Gardiner was not exactly, as is often said, one of Thomas Cranmer's assessors, but, according to Cranmer's own expression, "assistant" to him as counsel for the king,[clarification needed] when the archbishop, in the absence of Queen Catherine, pronounced her marriage with Henry null and void on 23 May 1533. Immediately afterwards he was sent to Marseilles, where an interview between the pope and Francis I took place in September. Henry was deeply suspicious, as Francis, ostensibly his ally, had previously maintained the justice of his cause in the matter of the divorce. It was at this interview that Edmund Bonner intimated the appeal of Henry VIII to a general council in case the pope should venture to proceed to sentence against him. This appeal, and another on behalf of Cranmer presented with it, were drawn up by Gardiner.
In 1535 he and other bishops were called upon to vindicate the king's new title of "Supreme Head of the Church of England." The result was his celebrated treatise De vera obedientia, the ablest of all the vindications of royal supremacy. "Princes ought to be obeyed", wrote Gardiner, "by the commandment of God; yea, and to be obeyed without question". He certainly believed in the semi-divinity of kings, and the divine majesty's right to rule as if the King's law was God's law. In the same year he had a dispute with Cranmer about the visitation of his diocese. He was also employed to answer the pope's brief threatening to deprive Henry of his kingdom.
During the next few years he took part in various embassies to France and Germany. He was often so abroad, having little influence on the king's councils; but in 1539 he took part in the enactment of the Six Articles, which led to the resignation of Bishops Hugh Latimer and Nicholas Shaxton and the persecution of the Protestant party. In 1540, on the execution of Thomas Cromwell he was elected chancellor of the University of Cambridge. A few years later he attempted, in concert with others, to fasten a charge of heresy upon Archbishop Cranmer in connection with the Six Articles and but for the personal intervention of the king he would probably have succeeded.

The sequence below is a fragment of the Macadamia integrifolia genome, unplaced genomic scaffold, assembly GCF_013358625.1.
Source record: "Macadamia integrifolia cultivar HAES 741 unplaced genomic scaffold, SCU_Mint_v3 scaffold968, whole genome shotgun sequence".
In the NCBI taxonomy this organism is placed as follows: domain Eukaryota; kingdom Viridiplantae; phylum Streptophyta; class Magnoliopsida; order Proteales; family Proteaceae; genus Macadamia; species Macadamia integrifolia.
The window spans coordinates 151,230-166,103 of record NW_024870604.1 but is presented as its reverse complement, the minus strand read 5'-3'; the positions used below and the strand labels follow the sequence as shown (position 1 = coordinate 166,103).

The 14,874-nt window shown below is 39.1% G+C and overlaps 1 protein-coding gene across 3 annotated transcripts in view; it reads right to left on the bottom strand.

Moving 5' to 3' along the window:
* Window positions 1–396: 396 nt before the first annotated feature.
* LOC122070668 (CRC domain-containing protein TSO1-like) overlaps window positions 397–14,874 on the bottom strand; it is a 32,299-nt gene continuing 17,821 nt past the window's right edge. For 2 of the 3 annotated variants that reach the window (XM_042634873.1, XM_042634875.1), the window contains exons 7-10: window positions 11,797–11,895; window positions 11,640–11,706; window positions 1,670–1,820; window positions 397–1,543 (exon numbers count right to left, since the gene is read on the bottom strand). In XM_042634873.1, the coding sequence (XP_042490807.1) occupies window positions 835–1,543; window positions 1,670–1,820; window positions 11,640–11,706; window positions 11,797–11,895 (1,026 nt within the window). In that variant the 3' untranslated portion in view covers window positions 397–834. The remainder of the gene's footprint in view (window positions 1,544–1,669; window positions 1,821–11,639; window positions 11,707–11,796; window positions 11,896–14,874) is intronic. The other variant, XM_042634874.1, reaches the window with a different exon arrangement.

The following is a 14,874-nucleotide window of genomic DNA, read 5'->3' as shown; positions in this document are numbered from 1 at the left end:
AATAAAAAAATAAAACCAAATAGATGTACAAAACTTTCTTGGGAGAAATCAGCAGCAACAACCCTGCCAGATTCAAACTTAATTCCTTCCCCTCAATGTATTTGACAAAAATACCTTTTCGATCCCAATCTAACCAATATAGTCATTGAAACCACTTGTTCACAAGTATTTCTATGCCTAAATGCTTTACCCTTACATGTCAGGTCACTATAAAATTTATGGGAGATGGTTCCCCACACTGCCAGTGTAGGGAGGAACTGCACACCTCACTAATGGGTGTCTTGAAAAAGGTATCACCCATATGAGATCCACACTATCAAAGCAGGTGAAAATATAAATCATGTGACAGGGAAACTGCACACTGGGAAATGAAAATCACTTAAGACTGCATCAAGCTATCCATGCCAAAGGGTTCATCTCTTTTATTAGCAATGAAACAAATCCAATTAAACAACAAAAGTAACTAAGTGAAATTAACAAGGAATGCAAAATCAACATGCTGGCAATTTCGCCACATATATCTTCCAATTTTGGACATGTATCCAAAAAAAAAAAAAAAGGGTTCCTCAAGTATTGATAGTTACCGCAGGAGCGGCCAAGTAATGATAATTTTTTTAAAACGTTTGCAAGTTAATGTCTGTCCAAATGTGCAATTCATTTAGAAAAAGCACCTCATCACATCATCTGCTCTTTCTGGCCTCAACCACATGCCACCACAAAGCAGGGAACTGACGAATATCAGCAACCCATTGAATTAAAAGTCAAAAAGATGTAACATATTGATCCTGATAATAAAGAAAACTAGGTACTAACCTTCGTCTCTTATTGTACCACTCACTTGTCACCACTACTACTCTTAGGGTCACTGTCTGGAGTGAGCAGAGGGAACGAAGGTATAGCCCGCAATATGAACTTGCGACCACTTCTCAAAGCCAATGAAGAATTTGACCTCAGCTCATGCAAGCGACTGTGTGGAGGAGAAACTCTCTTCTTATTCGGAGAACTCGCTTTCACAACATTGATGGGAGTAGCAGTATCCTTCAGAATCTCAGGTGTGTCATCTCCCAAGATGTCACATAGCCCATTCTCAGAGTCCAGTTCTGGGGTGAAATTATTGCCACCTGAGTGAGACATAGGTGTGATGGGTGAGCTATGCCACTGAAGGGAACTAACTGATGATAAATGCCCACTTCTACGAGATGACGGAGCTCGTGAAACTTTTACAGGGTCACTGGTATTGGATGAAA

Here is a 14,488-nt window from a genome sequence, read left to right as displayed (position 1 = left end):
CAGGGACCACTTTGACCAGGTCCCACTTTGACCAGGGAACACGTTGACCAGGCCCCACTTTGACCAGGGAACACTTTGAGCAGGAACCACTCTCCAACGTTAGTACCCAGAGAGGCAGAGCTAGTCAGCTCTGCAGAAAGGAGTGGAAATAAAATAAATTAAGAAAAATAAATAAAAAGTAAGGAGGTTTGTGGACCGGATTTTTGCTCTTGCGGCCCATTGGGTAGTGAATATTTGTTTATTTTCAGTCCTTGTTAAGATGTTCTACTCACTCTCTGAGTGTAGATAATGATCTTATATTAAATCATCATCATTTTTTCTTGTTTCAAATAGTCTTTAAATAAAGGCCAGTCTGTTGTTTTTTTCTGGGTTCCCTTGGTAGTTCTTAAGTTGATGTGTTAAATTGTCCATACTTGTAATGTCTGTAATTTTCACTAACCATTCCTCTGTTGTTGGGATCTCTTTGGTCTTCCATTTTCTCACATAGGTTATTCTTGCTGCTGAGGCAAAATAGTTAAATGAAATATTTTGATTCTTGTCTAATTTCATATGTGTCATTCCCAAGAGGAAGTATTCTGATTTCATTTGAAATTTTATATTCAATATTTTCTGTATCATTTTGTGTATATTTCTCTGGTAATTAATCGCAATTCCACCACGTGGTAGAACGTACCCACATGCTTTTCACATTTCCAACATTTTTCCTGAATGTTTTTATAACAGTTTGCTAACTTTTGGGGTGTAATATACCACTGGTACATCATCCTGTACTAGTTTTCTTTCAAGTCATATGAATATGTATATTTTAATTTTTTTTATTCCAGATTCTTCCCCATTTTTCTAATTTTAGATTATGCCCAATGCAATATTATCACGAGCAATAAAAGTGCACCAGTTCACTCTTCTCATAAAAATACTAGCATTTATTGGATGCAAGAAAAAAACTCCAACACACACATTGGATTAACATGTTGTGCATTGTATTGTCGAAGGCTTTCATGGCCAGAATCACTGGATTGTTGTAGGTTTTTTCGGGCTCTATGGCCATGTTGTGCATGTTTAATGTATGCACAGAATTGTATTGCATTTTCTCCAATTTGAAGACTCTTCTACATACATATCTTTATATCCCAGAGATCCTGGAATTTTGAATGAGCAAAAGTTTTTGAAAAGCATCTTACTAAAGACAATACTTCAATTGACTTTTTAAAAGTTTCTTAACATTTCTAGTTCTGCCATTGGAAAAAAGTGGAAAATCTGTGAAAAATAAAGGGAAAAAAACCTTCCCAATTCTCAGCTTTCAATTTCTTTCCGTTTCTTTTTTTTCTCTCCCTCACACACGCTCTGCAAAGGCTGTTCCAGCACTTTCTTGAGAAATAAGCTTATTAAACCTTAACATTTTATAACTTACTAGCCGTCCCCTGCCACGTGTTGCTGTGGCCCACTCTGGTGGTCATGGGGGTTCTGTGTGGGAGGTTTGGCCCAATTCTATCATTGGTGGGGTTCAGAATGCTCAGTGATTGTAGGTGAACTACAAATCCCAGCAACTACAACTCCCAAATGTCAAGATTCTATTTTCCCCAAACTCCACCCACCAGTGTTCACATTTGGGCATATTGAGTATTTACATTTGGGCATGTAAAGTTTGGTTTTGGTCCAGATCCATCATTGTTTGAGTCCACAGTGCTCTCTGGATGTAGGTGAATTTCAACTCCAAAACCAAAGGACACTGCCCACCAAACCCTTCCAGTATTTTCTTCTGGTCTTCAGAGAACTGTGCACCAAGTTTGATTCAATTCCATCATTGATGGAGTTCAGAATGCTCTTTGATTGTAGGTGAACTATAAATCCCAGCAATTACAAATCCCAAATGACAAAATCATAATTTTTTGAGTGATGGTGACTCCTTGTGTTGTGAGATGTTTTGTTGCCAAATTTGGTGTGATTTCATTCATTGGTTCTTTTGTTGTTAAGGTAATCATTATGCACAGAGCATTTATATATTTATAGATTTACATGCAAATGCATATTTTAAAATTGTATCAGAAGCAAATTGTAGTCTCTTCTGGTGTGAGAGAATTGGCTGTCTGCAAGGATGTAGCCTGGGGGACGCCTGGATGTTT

Despite having supported royal supremacy, he was a thorough opponent of the Reformation from a doctrinal point of view, and is thought to have been a leader of the Prebendaries' Plot against Cranmer. He had not approved of Henry's general treatment of the church, especially during the ascendancy of Cromwell. In 1544 a relation of his, named German Gardiner, whom he employed as his secretary, was executed for treason in reference to the king's supremacy, and his enemies insinuated to the king that he himself was of his secretary's way of thinking. The king had need of him quite as much as he had of Cranmer; for it was Gardiner who, even under royal supremacy, was anxious to prove that England had not fallen away from the faith, while Cranmer's authority as primate was necessary to upholding that supremacy.
Thus Gardiner and the archbishop maintained opposite sides of the king's church policy; and though Gardiner was encouraged by the king to put up articles against the archbishop for heresy, the archbishop could always rely on the king's protection in the end. Protestantism was gaining ground in high places, especially after the king's marriage to Catherine Parr; the Queen herself was nearly committed for it at one time, when Gardiner, with the king's approbation, censured some of her expressions in conversation. Just after her marriage, four men of the Court were condemned at Windsor and three of them were burned. The fourth, who was the theologian and composer John Merbecke, was pardoned by Gardiner's procurement, who said he was "but a musician".